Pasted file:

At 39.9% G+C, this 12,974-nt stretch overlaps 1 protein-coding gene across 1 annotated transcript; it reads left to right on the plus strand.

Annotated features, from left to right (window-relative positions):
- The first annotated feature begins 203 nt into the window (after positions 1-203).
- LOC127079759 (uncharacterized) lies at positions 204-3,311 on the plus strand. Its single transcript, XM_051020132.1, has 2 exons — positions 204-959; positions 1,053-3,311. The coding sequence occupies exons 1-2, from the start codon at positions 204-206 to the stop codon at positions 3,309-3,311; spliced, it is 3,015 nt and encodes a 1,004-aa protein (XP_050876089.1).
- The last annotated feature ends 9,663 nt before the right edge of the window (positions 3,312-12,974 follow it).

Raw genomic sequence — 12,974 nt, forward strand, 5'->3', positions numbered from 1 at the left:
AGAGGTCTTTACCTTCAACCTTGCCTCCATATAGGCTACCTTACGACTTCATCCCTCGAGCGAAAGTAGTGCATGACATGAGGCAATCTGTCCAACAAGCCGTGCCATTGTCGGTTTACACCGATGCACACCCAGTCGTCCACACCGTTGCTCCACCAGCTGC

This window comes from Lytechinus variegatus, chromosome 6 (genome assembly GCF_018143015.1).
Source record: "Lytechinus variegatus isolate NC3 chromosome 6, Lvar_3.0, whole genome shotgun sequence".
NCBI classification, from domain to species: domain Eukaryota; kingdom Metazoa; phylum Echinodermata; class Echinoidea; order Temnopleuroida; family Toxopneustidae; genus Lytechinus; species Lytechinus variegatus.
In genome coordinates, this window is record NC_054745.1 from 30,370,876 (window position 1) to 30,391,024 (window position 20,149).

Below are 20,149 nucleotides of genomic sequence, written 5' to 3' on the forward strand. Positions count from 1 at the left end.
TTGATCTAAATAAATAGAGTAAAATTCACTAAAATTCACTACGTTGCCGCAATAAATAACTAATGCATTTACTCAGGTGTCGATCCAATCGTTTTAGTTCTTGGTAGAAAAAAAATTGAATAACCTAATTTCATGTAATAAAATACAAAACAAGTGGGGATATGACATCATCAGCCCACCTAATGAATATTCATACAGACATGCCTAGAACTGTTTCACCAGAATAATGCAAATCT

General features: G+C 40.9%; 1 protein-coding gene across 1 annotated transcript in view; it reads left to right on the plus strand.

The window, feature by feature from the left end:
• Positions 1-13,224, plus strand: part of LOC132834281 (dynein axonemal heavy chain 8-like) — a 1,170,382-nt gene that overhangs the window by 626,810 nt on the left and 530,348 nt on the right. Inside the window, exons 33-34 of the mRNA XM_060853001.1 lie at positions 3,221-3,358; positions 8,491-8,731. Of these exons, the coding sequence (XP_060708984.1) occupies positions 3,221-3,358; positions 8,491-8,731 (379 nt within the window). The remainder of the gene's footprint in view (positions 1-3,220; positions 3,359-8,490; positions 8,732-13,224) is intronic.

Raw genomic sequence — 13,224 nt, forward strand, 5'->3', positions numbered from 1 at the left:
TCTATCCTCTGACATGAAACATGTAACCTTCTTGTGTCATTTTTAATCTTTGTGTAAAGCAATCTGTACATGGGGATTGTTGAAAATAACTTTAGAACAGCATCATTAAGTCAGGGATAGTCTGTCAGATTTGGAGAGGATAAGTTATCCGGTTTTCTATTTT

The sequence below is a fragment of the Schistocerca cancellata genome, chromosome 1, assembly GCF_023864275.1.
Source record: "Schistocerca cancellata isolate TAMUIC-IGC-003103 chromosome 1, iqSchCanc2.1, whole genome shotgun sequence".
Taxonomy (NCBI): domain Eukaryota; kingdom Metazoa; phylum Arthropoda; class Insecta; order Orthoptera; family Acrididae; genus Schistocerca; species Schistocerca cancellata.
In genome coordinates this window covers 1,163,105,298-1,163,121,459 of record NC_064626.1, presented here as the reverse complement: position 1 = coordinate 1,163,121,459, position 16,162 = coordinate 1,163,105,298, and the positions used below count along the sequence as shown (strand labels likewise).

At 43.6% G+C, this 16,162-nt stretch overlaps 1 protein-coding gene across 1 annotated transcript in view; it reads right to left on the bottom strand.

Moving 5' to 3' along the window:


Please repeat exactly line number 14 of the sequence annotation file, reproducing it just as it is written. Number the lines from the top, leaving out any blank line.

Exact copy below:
General features: G+C 40.9%; 1 protein-coding gene across 1 annotated transcript in view; it reads left to right on the plus strand.